CAPITOL STEPS

Article October 04, 2001
Printer-friendly version





When I became 2001 American Road & Transportation Builders Association (ARTBA) chairman in March, I pledged to continue laying


When I became 2001 American Road & Transportation Builders Association (ARTBA) chairman in March, I pledged to continue laying the groundwork for the scheduled 2003 reauthorization of the federal highway and mass transit programs.


I am pleased to report that we have taken a major step in that direction with the completion and subsequent adoption of the ARTBA TEA-21 Reauthorization Task Force Report. ARTBA is the first national group to unveil a comprehensive proposal for the TEA-21 reauthorization and once again.


Menu items


In a nutshell, ARTBA is calling for a minimum $50 billion annual federal highway, bridge and transit program from 2004-09. This number is based on data in the U.S. Department of Transportation’s (U.S. DOT) 1999 report to Congress on the condition and investment needs of the nation’s surface transportation system. The U.S. DOT report makes clear that a $50 billion annual federal investment is necessary just to maintain current highway and bridge conditions and system performance, when its data are adjusted to reflect anticipated increases in inflation and traffic.


The ARTBA reauthorization proposal provides Congress and the Bush administration with a menu of options to fund a $50 billion per year program. They include:


  • Drawing down the balance in the Highway Trust Fund (HTF), expected to be $45 billion by FY 2009;


  • Eliminating federal motor fuels user fee evasion;


  • Crediting interest earned on the HTF balance to the trust fund, as was the case prior to enactment of TEA-21;


  • Fostering tax-exempt financing for transportation capital projects and the implementation of innovative financing mechanisms like State Infrastructure Banks and regional transportation compacts to leverage funds;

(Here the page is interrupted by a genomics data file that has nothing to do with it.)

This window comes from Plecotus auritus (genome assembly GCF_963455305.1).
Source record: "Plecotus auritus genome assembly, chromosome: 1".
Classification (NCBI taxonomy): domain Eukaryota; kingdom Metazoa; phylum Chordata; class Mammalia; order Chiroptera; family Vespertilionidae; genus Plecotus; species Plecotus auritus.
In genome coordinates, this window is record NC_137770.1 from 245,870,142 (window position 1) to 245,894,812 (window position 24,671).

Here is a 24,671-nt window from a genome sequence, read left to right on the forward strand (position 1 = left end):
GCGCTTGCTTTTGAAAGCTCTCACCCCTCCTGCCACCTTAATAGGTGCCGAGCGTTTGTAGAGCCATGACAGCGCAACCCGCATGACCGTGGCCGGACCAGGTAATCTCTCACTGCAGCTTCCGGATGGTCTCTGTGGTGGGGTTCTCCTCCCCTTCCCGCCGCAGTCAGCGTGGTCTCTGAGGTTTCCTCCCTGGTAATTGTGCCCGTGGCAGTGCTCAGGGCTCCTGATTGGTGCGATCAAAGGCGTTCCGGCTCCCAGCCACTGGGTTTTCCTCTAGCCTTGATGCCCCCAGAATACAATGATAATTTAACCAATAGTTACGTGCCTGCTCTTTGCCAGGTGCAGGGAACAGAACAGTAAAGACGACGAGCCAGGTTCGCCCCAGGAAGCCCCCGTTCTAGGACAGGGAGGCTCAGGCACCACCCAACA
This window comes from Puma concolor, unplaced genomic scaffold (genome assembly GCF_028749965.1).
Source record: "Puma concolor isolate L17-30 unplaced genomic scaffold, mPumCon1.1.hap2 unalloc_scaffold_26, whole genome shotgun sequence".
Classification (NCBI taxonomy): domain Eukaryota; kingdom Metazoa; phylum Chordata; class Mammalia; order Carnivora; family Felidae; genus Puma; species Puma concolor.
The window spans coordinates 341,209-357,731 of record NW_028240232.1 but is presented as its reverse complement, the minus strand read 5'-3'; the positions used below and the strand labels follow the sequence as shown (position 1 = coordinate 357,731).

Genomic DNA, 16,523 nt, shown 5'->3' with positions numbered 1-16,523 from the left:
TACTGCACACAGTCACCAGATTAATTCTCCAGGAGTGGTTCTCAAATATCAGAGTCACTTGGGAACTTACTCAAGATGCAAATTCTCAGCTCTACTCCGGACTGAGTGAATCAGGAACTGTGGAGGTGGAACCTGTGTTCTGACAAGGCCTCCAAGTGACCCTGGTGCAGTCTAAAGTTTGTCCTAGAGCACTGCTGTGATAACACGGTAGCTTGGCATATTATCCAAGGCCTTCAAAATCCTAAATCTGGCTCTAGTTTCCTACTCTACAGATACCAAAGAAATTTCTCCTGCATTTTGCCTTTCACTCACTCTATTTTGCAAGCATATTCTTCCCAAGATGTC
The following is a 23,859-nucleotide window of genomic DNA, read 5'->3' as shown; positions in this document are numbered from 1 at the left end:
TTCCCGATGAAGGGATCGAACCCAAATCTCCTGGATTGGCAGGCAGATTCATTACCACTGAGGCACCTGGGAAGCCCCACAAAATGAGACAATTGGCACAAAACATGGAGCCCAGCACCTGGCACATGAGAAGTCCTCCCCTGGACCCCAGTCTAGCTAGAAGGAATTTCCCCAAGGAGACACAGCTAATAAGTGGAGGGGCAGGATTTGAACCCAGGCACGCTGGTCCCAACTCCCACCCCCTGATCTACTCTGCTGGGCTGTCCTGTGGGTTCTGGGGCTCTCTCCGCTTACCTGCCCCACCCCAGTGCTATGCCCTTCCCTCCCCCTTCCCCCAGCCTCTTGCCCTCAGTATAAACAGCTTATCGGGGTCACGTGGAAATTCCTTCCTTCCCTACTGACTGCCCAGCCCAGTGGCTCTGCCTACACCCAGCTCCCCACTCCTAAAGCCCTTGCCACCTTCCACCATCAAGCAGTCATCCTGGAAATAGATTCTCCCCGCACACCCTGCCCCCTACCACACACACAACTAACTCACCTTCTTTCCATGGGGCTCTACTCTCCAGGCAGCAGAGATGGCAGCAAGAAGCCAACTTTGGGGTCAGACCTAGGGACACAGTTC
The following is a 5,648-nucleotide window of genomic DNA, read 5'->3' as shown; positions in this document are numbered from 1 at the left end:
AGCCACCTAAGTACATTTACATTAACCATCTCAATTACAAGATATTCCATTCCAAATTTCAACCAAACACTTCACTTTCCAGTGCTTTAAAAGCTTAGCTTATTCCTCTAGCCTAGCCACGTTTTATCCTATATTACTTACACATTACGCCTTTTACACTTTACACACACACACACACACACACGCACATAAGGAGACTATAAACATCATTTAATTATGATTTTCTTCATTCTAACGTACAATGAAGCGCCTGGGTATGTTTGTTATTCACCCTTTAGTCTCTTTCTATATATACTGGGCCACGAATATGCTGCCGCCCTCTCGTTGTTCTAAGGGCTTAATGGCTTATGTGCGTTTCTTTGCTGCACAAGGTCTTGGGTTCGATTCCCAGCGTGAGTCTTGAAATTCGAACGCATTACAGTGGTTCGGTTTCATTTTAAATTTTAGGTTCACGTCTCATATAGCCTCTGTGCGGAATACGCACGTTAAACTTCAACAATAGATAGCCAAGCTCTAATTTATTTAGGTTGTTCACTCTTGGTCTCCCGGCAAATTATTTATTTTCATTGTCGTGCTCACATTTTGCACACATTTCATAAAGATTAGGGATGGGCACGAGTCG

• Ending the federal subsidy for ethanol; and


  • Indexing the federal motor fuels tax to the Consumer Price Index.

Even if all of these options were utilized, however, they would not generate enough revenue to meet our transportation needs. This is why ARTBA also is recommending—beginning in 2004—an increase in the federal motor fuels excise, or user fee, which would be the first increase in 11 years. Depending on the other funding options utilized, up to a 10 cents-per-gallon increase in the federal highway user fee is necessary. While some don’t want to hear that option, especially given today’s current gas prices, it is clear that an increase in the federal motor fuels excise will be required just to maintain the nation’s surface transportation status quo. And ARTBA will try to build political support for it.


Ready for battle


We are under no illusions. This will be a tough battle. But we welcome and are ready for the challenge. For nearly 100 years, ARTBA has repeatedly been successful in expanding and protecting the transportation construction market to meet the public need. In the mid-1990s, some in Washington said publicly that ARTBA was "tilting at windmills" in pushing for off-budget and guaranteed funding levels for transportation during reauthorization of ISTEA. And yet in 1998 we succeeded. The association also helped achieve increased federal aviation investment in 2000 with AIR-21.


We will fight for $50 billion annual highway and mass transit programs over the next few years because it is the right thing to do—for American families and businesses as well as our industry.


Industry involvement


Our effort will succeed only if we are able to mobilize our entire industry—and people from outside our industry—to participate at the grassroots level. We will need your help.


Be sure to share the report’s findings with your representatives in Congress, local chambers of commerce and business groups, state and local transportation officials, local media and other opinion leaders.


Together, we can lay the groundwork to move ahead with reauthorization—and preserve America’s economic vitality into the 21st century and beyond.


About the author: 
Overlay Init